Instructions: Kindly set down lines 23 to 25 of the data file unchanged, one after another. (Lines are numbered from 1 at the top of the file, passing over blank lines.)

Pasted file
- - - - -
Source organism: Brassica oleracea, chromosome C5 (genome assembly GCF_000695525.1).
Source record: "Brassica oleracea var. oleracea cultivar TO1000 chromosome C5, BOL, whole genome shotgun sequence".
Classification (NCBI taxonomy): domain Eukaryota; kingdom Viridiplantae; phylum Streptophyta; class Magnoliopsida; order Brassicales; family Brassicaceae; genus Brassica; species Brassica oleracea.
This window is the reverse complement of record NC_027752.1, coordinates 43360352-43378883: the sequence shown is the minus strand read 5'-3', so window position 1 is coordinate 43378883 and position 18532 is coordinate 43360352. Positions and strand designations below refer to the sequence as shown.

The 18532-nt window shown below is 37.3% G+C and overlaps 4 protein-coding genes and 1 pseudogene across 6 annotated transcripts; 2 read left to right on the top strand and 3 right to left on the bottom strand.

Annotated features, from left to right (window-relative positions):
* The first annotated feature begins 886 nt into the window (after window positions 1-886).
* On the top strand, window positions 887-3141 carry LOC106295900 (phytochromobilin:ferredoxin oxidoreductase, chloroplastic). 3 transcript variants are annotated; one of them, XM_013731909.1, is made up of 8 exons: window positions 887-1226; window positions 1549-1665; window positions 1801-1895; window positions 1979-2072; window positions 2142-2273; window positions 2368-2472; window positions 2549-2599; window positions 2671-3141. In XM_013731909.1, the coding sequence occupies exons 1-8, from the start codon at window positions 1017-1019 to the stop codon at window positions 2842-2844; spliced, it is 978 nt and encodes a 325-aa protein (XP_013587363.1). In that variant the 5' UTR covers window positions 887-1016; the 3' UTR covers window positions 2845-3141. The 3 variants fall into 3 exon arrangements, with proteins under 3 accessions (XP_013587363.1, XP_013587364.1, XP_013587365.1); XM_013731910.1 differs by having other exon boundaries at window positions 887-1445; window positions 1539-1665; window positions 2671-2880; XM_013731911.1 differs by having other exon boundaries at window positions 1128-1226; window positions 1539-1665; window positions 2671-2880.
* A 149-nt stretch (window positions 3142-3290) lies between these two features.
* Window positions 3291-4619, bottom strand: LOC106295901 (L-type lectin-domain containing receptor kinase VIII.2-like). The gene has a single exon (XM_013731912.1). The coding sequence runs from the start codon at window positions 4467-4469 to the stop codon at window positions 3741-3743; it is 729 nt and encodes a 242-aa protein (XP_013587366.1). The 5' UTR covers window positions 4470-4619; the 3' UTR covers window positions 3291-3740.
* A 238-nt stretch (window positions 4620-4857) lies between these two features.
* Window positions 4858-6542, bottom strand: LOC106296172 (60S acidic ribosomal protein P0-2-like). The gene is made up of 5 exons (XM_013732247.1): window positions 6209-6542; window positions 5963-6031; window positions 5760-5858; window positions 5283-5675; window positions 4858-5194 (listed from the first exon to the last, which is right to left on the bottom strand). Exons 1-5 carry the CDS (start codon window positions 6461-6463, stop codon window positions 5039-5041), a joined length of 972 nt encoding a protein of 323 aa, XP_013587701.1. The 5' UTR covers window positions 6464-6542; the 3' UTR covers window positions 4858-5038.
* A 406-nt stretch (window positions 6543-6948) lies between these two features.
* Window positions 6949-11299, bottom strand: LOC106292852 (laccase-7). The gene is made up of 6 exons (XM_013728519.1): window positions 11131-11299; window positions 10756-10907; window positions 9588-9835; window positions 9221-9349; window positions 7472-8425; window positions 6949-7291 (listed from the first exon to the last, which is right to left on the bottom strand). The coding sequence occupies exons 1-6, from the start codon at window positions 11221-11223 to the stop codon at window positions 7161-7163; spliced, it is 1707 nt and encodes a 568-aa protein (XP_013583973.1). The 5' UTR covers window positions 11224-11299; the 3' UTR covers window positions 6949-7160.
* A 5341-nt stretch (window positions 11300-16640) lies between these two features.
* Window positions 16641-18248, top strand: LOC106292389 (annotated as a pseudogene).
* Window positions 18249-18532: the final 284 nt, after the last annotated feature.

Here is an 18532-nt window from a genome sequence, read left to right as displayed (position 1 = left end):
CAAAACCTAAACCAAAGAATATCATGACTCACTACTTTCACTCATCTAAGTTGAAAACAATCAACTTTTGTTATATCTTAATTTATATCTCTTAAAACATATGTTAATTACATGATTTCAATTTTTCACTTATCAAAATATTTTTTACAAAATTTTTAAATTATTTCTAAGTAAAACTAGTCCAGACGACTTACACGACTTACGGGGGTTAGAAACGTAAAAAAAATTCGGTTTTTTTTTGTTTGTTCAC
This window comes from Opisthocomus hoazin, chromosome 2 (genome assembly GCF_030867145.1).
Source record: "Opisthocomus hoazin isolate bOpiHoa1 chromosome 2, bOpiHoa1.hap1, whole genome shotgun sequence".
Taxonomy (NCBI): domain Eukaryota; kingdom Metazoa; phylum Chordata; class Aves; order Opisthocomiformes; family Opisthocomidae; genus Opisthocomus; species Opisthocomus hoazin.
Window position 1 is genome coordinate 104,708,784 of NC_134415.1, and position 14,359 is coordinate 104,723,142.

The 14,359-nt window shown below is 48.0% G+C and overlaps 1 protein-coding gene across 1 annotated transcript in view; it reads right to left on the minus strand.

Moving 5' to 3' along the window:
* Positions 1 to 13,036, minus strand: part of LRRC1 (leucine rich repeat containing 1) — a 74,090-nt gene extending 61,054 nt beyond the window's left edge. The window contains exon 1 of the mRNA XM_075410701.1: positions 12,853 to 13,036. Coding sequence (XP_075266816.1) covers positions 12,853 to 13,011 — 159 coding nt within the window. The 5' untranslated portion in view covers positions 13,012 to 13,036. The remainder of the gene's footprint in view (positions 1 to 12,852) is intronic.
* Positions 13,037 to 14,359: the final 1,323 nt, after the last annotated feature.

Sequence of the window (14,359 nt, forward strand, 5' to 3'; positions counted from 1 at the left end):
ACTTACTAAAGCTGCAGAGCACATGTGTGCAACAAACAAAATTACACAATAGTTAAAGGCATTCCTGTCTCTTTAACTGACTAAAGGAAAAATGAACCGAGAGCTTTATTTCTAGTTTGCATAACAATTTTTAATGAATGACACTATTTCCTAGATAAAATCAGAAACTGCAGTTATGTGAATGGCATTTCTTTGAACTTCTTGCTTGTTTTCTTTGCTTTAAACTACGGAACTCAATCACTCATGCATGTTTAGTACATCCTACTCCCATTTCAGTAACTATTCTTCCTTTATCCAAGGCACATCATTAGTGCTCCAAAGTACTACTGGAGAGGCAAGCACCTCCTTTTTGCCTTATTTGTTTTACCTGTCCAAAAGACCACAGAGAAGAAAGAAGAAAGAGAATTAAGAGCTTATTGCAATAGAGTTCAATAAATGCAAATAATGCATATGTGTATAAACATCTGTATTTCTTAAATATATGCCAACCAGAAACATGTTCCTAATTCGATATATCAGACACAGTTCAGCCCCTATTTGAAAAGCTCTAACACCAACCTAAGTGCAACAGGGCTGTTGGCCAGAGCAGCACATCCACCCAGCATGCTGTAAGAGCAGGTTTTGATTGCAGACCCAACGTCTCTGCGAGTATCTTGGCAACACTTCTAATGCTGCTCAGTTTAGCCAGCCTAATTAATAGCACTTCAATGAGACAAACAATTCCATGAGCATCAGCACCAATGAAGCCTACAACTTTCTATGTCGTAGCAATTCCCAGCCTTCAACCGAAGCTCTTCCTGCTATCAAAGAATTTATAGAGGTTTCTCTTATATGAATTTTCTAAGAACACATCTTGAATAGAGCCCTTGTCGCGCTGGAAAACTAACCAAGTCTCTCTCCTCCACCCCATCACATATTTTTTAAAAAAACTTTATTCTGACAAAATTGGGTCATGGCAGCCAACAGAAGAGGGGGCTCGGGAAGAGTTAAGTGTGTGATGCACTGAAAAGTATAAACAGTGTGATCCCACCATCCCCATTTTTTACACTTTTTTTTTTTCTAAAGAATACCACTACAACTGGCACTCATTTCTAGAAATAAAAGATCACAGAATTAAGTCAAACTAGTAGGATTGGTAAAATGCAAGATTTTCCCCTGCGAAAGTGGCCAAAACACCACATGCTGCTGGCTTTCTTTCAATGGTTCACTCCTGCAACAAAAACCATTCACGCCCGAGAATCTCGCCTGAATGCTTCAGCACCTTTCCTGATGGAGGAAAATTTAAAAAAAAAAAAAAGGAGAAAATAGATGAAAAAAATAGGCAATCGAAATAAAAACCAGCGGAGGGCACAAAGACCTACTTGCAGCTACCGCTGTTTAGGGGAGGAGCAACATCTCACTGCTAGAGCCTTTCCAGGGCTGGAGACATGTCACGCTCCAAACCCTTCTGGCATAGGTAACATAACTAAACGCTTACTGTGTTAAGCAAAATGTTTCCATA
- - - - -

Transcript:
Window position 1 is genome coordinate 104,708,784 of NC_134415.1, and position 14,359 is coordinate 104,723,142.

The 14,359-nt window shown below is 48.0% G+C and overlaps 1 protein-coding gene across 1 annotated transcript in view; it reads right to left on the minus strand.

Moving 5' to 3' along the window: